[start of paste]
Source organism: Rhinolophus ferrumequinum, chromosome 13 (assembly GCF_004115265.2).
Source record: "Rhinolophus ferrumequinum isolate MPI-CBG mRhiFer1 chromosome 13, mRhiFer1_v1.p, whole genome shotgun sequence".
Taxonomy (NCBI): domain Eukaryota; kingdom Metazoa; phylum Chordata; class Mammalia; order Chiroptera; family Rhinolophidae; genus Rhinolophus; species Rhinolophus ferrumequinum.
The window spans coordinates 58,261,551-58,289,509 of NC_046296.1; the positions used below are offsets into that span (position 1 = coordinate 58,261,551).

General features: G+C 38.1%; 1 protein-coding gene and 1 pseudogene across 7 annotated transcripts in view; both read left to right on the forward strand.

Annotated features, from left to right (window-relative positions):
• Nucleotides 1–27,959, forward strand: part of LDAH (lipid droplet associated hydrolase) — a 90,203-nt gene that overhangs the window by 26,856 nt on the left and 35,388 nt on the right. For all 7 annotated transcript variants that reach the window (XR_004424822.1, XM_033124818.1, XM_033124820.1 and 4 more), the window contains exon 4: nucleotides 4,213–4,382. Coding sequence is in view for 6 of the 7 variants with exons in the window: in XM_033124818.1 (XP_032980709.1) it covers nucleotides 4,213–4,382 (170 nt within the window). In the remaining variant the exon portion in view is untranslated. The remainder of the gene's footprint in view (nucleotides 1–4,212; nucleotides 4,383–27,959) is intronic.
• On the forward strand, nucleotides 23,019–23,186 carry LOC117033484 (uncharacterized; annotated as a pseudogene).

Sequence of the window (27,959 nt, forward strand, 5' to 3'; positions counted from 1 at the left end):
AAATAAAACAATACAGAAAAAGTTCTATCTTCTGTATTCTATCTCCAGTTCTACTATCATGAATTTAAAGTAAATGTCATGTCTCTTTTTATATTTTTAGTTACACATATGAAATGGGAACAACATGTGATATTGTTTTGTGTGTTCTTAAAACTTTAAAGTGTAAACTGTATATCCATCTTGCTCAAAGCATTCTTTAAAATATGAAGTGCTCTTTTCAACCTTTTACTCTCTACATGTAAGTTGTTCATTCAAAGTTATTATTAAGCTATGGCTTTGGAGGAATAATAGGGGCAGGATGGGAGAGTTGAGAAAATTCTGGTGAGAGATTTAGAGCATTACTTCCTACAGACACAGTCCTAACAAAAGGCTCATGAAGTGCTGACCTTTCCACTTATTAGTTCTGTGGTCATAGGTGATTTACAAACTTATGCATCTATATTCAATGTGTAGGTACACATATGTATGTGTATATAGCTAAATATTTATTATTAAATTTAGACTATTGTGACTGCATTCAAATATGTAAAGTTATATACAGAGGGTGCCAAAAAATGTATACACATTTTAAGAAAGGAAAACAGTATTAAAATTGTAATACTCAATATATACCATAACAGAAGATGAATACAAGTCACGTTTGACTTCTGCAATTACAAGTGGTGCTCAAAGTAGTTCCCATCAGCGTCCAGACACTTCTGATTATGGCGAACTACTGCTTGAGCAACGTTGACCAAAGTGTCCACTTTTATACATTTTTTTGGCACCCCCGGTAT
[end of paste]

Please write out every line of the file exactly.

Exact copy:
Source organism: Rhinolophus ferrumequinum, chromosome 13 (assembly GCF_004115265.2).
Source record: "Rhinolophus ferrumequinum isolate MPI-CBG mRhiFer1 chromosome 13, mRhiFer1_v1.p, whole genome shotgun sequence".
Taxonomy (NCBI): domain Eukaryota; kingdom Metazoa; phylum Chordata; class Mammalia; order Chiroptera; family Rhinolophidae; genus Rhinolophus; species Rhinolophus ferrumequinum.
The window spans coordinates 58,261,551-58,289,509 of NC_046296.1; the positions used below are offsets into that span (position 1 = coordinate 58,261,551).

General features: G+C 38.1%; 1 protein-coding gene and 1 pseudogene across 7 annotated transcripts in view; both read left to right on the forward strand.

Annotated features, from left to right (window-relative positions):
• Nucleotides 1–27,959, forward strand: part of LDAH (lipid droplet associated hydrolase) — a 90,203-nt gene that overhangs the window by 26,856 nt on the left and 35,388 nt on the right. For all 7 annotated transcript variants that reach the window (XR_004424822.1, XM_033124818.1, XM_033124820.1 and 4 more), the window contains exon 4: nucleotides 4,213–4,382. Coding sequence is in view for 6 of the 7 variants with exons in the window: in XM_033124818.1 (XP_032980709.1) it covers nucleotides 4,213–4,382 (170 nt within the window). In the remaining variant the exon portion in view is untranslated. The remainder of the gene's footprint in view (nucleotides 1–4,212; nucleotides 4,383–27,959) is intronic.
• On the forward strand, nucleotides 23,019–23,186 carry LOC117033484 (uncharacterized; annotated as a pseudogene).

Sequence of the window (27,959 nt, forward strand, 5' to 3'; positions counted from 1 at the left end):
AAATAAAACAATACAGAAAAAGTTCTATCTTCTGTATTCTATCTCCAGTTCTACTATCATGAATTTAAAGTAAATGTCATGTCTCTTTTTATATTTTTAGTTACACATATGAAATGGGAACAACATGTGATATTGTTTTGTGTGTTCTTAAAACTTTAAAGTGTAAACTGTATATCCATCTTGCTCAAAGCATTCTTTAAAATATGAAGTGCTCTTTTCAACCTTTTACTCTCTACATGTAAGTTGTTCATTCAAAGTTATTATTAAGCTATGGCTTTGGAGGAATAATAGGGGCAGGATGGGAGAGTTGAGAAAATTCTGGTGAGAGATTTAGAGCATTACTTCCTACAGACACAGTCCTAACAAAAGGCTCATGAAGTGCTGACCTTTCCACTTATTAGTTCTGTGGTCATAGGTGATTTACAAACTTATGCATCTATATTCAATGTGTAGGTACACATATGTATGTGTATATAGCTAAATATTTATTATTAAATTTAGACTATTGTGACTGCATTCAAATATGTAAAGTTATATACAGAGGGTGCCAAAAAATGTATACACATTTTAAGAAAGGAAAACAGTATTAAAATTGTAATACTCAATATATACCATAACAGAAGATGAATACAAGTCACGTTTGACTTCTGCAATTACAAGTGGTGCTCAAAGTAGTTCCCATCAGCGTCCAGACACTTCTGATTATGGCGAACTACTGCTTGAGCAACGTTGACCAAAGTGTCCACTTTTATACATTTTTTTGGCACCCCCGGTAT